You should (normally) submit your request within five working days from the date of the communication of the decision to ensure a prompt review.

An early request allows for a prompt review and where appropriate, proceedings to be (re) commenced as quickly as possible. Conversely, a delayed request may increase the likelihood of the Court finding difficulty with any decision to (re) commence proceedings following the review. In some circumstances, it will not be possible to (re) commence proceedings if there is a delayed request for review.

We do however take this opportunity to provide reassurance that, where the law permits us to do so, we will consider requests for review for up to three months from the communication of the qualifying decision.

Any delay beyond the three months will only be allowed in exceptional circumstances considering the facts of the individual case.

Stage 1

When we receive your request for review, the decision will be checked by a lawyer who has not been involved with the case previously and we will ensure that you have been provided with a clear and detailed explanation of the decision.

There are three possible outcomes to stage 1 activity:

  • We may decide that the decision (not to bring prosecute, discontinue or offer no evidence) was wrong. Where possible we will (re) commence proceedings in these circumstances. If we are unable to (re) commence proceedings we will explain why and apologise
  • We may decide that the decision was right but that we ought to provide you with more information about the decision. If this is the case we will ask you to confirm whether you would like us to proceed to the final stage for a further review. We will provide details of the office to contact and ask that you do so within 10 working days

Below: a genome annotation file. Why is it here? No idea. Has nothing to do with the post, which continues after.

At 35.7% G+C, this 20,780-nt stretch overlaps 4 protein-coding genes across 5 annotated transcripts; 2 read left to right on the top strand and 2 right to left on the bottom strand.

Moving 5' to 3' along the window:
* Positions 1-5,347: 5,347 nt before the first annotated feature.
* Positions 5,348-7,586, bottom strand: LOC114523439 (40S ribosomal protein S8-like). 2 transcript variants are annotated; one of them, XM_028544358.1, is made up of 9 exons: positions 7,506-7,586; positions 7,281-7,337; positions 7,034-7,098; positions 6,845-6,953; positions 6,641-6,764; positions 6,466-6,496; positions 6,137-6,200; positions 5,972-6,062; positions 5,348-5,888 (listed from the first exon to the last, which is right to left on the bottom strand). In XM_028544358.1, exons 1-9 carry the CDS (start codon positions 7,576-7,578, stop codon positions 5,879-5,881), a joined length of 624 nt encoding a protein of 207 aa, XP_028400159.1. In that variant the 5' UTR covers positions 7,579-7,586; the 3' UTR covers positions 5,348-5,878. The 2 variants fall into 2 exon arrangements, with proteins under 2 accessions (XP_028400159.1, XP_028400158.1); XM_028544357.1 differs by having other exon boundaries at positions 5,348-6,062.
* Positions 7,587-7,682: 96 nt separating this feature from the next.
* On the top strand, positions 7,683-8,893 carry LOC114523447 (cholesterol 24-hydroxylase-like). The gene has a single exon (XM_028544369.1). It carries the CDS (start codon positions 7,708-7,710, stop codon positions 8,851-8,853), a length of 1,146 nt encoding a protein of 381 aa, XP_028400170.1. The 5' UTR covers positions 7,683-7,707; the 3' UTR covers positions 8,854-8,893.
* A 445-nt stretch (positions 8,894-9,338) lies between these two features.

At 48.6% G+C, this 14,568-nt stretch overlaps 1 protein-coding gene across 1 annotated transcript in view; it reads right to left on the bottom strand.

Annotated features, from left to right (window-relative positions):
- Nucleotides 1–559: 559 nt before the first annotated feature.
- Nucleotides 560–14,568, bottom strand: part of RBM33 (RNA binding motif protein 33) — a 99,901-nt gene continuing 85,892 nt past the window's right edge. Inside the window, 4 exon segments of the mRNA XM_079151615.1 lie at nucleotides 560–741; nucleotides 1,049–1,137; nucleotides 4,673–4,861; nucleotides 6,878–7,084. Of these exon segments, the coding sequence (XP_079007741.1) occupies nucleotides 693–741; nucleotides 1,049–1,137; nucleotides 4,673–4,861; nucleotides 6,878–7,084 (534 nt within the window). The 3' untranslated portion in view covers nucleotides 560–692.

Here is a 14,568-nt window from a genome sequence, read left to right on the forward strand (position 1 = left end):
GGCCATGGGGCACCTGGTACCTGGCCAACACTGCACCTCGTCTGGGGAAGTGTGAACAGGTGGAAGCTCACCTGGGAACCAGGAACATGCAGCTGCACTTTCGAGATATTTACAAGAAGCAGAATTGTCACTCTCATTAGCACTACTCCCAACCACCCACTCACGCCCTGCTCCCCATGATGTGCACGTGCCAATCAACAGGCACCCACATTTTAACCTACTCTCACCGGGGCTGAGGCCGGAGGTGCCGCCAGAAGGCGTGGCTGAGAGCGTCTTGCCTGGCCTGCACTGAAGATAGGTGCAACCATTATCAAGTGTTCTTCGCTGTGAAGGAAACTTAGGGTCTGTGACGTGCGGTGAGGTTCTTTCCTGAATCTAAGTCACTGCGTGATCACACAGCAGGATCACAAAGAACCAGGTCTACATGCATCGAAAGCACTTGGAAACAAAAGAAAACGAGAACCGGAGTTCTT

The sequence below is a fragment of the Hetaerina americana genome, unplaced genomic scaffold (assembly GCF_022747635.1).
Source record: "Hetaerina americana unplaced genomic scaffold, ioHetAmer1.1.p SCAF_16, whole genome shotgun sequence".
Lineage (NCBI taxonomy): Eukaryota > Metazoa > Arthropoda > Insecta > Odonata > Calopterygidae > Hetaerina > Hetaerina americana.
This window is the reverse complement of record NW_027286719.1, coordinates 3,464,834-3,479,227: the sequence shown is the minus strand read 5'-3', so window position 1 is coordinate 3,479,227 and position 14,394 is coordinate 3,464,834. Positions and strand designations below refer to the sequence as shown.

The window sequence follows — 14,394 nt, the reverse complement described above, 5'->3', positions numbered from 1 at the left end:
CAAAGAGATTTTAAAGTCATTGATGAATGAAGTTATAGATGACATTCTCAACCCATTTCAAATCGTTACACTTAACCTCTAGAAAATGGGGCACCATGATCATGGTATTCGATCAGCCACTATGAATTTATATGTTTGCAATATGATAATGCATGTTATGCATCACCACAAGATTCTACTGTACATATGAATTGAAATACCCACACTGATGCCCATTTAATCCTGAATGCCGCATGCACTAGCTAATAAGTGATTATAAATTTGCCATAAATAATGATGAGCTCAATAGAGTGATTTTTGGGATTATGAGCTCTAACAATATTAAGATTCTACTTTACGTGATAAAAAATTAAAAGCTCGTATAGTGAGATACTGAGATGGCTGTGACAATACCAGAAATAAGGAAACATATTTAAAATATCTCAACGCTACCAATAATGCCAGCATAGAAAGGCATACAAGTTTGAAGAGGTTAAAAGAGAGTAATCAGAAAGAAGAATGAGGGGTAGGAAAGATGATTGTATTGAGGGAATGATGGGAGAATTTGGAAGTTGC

• We may decide that the decision was right and that there is no further information to be provided. In these circumstances we will proceed directly to the final stage

Activity at stage 1 will normally be completed within 10 working days of receipt of the request for review.

Final Stage

Where we have been unable to resolve the issue to your satisfaction at stage 1, the decision will be independently reviewed.

The review will comprise a reconsideration of the evidence and public interest, for example: a reviewing prosecutor, independent of the original decision, will approach the case afresh to determine whether the original decision was right or wrong.

We will contact you with the outcome of the review.

If you are entitled to enhanced assistance under the Victims' Code, you will be offered a meeting to discuss the outcome.

Time Limits

The qualifying decision will be communicated to you promptly in accordance with the time limits set out in the Victims' Code.

You should (normally) contact us within five (5) working days from the date of the communication of the decision, to advise us that you would like us to review the decision. However, the VRR scheme can be exercised for up to three months after the communication of the decision.

Any action taken to provide a local resolution will be completed within 10 working days. If we have provided a further explanation of the decision, you then have 10 working days to let us know whether you are satisfied with the explanation given or whether you would like to proceed to an independent review of the case.

We will, wherever possible, complete the independent review and communicate the outcome to you within an overall time frame of 30 working days (for example: six weeks).

Where the case is particularly complex or sensitive, it is likely that it will not be possible to provide the outcome within the usual time limits. If this happens, we will tell you and will send you regular updates (although not more frequently than every 20 working days) until the outcome is decided.

Last updated